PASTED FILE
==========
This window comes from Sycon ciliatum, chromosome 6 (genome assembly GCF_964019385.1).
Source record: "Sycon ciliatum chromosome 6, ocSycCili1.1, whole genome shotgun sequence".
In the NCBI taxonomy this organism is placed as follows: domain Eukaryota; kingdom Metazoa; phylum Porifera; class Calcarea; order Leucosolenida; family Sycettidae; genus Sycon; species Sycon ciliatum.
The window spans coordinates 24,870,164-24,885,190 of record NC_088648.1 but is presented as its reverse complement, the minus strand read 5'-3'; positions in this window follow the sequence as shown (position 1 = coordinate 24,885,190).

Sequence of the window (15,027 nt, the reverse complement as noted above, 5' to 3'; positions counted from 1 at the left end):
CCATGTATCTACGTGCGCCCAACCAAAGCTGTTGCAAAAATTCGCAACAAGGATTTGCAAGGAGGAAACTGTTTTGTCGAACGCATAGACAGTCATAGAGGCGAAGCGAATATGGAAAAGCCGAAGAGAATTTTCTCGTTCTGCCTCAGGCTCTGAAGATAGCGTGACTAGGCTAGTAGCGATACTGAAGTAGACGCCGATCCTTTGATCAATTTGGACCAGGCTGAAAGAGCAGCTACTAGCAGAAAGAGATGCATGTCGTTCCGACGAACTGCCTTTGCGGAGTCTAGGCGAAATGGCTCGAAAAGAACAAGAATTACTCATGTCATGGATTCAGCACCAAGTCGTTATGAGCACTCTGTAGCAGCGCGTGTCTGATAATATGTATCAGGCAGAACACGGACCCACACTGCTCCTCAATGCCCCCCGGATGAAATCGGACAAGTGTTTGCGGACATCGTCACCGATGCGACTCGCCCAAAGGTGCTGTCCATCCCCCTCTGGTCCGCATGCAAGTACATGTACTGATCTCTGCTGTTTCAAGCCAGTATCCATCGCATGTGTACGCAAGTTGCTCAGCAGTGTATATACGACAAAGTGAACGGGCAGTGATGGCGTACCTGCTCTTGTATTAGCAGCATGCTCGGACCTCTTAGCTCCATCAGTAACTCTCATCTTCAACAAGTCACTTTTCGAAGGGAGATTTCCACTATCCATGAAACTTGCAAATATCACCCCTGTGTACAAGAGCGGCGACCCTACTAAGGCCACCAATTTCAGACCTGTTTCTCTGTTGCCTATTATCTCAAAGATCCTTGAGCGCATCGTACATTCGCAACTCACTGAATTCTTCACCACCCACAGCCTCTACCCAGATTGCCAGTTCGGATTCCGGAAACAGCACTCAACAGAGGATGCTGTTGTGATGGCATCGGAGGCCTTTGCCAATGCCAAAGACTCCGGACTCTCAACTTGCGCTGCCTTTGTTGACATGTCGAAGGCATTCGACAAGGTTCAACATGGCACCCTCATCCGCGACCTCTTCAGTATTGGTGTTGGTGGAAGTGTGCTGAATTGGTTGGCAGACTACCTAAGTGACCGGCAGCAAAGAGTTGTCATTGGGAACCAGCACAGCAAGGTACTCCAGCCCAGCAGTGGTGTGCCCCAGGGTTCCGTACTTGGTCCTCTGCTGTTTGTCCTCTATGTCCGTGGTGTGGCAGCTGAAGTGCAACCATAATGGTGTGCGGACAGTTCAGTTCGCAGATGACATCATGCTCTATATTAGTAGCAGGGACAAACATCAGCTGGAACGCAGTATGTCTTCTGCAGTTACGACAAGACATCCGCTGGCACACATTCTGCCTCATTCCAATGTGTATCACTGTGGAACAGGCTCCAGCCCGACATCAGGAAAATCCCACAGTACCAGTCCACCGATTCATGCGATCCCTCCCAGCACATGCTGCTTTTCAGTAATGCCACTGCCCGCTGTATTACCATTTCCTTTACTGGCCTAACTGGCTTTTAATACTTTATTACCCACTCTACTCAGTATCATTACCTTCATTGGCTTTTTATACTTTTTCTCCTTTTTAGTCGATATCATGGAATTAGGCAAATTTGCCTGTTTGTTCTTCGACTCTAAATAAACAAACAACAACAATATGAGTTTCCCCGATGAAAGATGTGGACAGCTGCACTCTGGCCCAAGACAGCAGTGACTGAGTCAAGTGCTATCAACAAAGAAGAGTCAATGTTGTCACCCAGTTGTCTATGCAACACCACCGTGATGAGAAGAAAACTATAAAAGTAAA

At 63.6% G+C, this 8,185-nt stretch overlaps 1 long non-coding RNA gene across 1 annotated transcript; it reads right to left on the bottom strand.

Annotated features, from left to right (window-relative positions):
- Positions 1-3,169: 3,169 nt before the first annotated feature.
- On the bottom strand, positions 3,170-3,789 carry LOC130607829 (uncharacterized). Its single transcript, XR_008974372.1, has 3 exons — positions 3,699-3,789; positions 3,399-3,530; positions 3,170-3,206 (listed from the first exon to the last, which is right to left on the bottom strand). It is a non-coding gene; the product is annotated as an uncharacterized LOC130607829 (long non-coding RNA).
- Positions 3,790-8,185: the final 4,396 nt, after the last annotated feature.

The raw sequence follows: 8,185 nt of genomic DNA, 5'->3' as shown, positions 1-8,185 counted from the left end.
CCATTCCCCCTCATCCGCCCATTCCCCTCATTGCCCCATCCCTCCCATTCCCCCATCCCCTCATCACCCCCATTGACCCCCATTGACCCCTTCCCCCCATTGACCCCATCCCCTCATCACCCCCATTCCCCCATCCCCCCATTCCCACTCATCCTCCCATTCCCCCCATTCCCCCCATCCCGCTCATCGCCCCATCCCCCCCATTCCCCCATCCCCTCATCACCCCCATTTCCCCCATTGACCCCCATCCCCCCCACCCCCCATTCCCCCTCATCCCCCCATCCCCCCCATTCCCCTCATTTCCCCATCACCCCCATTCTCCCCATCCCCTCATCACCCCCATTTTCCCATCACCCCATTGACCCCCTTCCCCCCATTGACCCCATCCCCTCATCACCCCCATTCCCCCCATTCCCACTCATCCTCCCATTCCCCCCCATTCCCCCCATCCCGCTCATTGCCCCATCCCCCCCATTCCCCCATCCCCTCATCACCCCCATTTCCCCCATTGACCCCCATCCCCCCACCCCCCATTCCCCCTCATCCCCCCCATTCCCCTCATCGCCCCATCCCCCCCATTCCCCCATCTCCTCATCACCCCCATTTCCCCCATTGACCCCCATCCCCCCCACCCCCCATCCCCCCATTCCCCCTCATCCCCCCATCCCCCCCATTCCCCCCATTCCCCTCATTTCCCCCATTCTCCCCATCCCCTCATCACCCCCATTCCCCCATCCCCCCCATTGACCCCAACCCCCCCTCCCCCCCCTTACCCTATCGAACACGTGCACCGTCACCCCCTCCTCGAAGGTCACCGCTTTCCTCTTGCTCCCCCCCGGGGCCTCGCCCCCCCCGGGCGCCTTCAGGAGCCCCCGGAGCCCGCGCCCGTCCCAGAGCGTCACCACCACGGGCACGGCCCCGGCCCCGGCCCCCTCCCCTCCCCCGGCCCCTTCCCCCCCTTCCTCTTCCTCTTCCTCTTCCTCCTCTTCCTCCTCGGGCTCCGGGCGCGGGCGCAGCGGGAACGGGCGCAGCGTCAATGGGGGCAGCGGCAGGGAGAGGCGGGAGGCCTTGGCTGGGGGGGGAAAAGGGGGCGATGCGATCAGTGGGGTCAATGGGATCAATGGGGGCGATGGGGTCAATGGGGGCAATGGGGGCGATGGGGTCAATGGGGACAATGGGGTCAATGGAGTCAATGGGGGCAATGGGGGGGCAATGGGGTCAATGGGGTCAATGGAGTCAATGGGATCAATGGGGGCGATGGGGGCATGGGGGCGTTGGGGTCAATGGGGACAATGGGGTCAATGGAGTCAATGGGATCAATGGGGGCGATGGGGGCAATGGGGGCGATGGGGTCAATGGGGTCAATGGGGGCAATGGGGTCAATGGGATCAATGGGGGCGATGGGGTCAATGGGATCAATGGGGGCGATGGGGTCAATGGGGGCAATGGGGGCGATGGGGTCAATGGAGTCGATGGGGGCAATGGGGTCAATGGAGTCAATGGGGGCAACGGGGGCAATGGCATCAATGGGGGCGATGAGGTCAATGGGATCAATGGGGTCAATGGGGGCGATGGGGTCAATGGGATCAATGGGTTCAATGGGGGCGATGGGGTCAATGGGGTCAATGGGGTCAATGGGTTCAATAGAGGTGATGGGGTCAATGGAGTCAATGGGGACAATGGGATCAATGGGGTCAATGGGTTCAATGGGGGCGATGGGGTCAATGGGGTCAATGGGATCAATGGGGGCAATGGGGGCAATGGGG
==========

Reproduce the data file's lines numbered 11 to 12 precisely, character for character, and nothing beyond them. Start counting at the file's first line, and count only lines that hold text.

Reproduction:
- Positions 3,790-8,185: the final 4,396 nt, after the last annotated feature.

The raw sequence follows: 8,185 nt of genomic DNA, 5'->3' as shown, positions 1-8,185 counted from the left end.